technical challenges and training engineers and scientists who will be ready to
make contributions once they go to company A or company B.”
The work will include industrial partners Cummins Inc.,
Delphi Automotive LLP, Ener1 Inc., Allison Transmission Inc., and the Energy
Systems Network, an initiative of the Central Indiana Corporate Partnership
focusing on clean-energy technologies in Indiana.
The project management team also intends to reach out to additional prospective
industry partners, Shaver says.
“This project will provide the intellectual
horsepower to accelerate the technology commercialization work of heavy hybrid
leaders like Cummins, Allison, Delphi, and Ener1,” says Paul Mitchell,
president and CEO of Energy Systems Network, which formed the Hoosier Heavy
Hybrid Partnership among Indiana
manufacturers in 2009. “The fact that this world-class work is being done
right here in Indiana
is a tribute to our state’s history of innovation in bringing advanced
technology vehicles to market.”
Commercial vehicles consume far more fuel on a per vehicle
basis than passenger cars, averaging 6.2 mpg and 74,000 miles per year,
compared to 21.1 mpg and between 10,000 and 12,000 miles per year for
light-duty automotive vehicles.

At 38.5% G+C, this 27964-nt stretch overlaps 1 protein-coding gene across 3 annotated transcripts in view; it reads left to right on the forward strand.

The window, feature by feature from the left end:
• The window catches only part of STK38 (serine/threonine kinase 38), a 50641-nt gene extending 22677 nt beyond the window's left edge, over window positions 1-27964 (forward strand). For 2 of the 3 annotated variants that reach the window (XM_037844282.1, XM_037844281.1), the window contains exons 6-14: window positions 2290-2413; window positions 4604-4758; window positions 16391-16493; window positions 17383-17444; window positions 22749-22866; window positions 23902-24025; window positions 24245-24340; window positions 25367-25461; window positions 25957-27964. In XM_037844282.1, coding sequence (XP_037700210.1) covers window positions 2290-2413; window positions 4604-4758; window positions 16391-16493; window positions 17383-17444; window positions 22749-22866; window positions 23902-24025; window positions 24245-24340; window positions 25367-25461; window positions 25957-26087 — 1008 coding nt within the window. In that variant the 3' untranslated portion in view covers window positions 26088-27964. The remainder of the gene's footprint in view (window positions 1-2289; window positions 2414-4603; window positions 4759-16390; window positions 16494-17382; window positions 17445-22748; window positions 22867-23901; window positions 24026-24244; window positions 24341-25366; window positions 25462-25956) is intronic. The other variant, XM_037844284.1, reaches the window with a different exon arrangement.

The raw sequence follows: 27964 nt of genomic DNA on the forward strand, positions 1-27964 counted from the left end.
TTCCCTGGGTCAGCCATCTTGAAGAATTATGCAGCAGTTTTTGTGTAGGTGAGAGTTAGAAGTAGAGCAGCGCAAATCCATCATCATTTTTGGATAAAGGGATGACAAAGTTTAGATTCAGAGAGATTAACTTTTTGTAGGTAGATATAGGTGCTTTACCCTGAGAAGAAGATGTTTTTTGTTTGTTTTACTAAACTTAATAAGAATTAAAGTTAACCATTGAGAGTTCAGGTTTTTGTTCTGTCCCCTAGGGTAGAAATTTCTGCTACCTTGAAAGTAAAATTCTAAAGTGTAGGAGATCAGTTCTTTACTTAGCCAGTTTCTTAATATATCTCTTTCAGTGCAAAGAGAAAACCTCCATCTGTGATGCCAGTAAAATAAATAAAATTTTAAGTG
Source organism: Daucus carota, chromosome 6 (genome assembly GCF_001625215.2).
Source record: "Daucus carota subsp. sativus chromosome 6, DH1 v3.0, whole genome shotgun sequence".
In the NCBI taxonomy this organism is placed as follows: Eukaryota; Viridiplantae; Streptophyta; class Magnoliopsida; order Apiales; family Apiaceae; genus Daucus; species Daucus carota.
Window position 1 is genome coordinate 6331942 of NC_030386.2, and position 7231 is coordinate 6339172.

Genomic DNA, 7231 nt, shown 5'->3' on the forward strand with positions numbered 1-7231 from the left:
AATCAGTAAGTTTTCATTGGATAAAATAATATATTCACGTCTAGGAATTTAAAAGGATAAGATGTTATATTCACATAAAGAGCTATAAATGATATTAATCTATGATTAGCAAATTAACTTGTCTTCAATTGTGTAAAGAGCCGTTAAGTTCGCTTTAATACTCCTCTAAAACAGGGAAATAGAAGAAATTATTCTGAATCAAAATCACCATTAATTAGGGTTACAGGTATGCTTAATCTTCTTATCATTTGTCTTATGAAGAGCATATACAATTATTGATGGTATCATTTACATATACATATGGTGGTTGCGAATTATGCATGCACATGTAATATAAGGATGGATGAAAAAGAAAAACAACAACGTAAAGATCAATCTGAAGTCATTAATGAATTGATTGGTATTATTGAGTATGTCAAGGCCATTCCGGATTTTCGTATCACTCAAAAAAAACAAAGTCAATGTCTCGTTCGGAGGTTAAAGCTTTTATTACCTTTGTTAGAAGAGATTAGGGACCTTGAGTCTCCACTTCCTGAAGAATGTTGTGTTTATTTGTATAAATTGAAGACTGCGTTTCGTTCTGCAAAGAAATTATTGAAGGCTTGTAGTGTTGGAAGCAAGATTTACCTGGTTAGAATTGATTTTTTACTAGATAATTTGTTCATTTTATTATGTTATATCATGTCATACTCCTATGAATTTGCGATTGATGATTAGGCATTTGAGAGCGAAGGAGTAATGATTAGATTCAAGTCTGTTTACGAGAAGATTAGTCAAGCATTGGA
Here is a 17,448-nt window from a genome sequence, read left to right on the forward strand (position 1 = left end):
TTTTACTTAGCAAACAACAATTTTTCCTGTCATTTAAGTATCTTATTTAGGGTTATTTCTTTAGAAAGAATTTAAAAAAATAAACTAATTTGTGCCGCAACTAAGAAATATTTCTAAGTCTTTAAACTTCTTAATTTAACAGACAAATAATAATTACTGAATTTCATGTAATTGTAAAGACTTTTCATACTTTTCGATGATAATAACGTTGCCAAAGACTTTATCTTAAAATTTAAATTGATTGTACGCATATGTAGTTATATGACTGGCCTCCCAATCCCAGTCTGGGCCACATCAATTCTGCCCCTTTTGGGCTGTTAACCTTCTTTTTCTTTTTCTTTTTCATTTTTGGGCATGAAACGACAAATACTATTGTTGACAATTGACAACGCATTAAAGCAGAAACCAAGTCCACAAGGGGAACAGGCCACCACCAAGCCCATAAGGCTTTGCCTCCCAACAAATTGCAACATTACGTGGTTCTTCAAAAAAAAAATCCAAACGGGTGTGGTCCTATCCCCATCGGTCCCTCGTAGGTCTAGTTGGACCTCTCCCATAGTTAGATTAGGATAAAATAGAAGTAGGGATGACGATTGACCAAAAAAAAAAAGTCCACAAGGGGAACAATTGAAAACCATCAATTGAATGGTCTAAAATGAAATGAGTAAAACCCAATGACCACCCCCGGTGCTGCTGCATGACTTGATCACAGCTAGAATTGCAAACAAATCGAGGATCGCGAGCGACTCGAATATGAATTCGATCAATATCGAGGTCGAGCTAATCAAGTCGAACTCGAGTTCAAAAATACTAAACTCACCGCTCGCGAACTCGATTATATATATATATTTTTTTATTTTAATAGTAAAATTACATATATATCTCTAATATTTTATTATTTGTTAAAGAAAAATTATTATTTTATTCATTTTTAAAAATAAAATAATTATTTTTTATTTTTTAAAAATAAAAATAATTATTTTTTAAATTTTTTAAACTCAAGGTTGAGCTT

“This results in a drastic difference in fuel
consumption on an annual basis,” Shaver says. “As the global truck
markets continue to grow, fuel consumption and greenhouse gas emissions will
increase. Any attempt to significantly reduce fuel consumption and emissions
must focus not only on the U.S.
truck market, but also on global markets.”
Each commercial vehicle consumes an average of 11,900
gallons of fuel per year, whereas light-duty automotive vehicles consume an
average of 570 gallons of fuel annually.
“The greater fuel consumption of commercial vehicles
means that fuel reduction associated with technology improvement is much
greater for commercial vehicles on a per-vehicle basis,” Shaver says.
“For each commercial hybrid vehicle on the road, 20 light-duty automotive
hybrids would need to be in operation to achieve a comparable fuel
Hybrids also could provide large economic benefits, as
“One of the biggest cost drivers for fleet owners and
operators that run all these vehicles is fuel,” Shaver says. “If your
fuel costs go down, your bottom line improves and you can hire more
Purdue is providing more than $500,000 toward the center—by
way of tuition for up to eight H3CoE fellowships—to supplement DOE funds. The
center is working with industry partners to co-fund research projects for these
students as well as support a course-based certificate program.
“This is an important win for Purdue, for Indiana and for the
environment,” says Suresh Garimella, associate vice president for
engagement. “Greg and his colleagues are well-placed to deliver on this